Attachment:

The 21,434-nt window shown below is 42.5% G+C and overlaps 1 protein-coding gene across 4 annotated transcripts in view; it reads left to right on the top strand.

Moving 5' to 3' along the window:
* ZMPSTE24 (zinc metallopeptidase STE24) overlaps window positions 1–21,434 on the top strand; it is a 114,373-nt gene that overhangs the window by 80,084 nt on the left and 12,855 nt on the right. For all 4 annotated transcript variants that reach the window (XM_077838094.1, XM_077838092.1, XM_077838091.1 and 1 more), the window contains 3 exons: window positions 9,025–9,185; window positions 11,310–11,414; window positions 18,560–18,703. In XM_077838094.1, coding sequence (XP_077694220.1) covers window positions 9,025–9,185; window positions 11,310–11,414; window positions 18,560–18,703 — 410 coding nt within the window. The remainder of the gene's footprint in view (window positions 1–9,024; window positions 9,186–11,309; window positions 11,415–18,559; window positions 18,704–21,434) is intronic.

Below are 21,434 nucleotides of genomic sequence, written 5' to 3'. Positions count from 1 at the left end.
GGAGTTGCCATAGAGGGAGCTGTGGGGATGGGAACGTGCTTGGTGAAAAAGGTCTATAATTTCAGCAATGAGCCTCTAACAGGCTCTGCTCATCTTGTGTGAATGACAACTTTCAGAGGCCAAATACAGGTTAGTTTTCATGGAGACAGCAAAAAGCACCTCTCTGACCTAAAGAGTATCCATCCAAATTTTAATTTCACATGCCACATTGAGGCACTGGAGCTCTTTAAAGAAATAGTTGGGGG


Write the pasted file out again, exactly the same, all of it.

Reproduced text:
The 21,434-nt window shown below is 42.5% G+C and overlaps 1 protein-coding gene across 4 annotated transcripts in view; it reads left to right on the top strand.

Moving 5' to 3' along the window:
* ZMPSTE24 (zinc metallopeptidase STE24) overlaps window positions 1–21,434 on the top strand; it is a 114,373-nt gene that overhangs the window by 80,084 nt on the left and 12,855 nt on the right. For all 4 annotated transcript variants that reach the window (XM_077838094.1, XM_077838092.1, XM_077838091.1 and 1 more), the window contains 3 exons: window positions 9,025–9,185; window positions 11,310–11,414; window positions 18,560–18,703. In XM_077838094.1, coding sequence (XP_077694220.1) covers window positions 9,025–9,185; window positions 11,310–11,414; window positions 18,560–18,703 — 410 coding nt within the window. The remainder of the gene's footprint in view (window positions 1–9,024; window positions 9,186–11,309; window positions 11,415–18,559; window positions 18,704–21,434) is intronic.

Below are 21,434 nucleotides of genomic sequence, written 5' to 3'. Positions count from 1 at the left end.
GGAGTTGCCATAGAGGGAGCTGTGGGGATGGGAACGTGCTTGGTGAAAAAGGTCTATAATTTCAGCAATGAGCCTCTAACAGGCTCTGCTCATCTTGTGTGAATGACAACTTTCAGAGGCCAAATACAGGTTAGTTTTCATGGAGACAGCAAAAAGCACCTCTCTGACCTAAAGAGTATCCATCCAAATTTTAATTTCACATGCCACATTGAGGCACTGGAGCTCTTTAAAGAAATAGTTGGGGG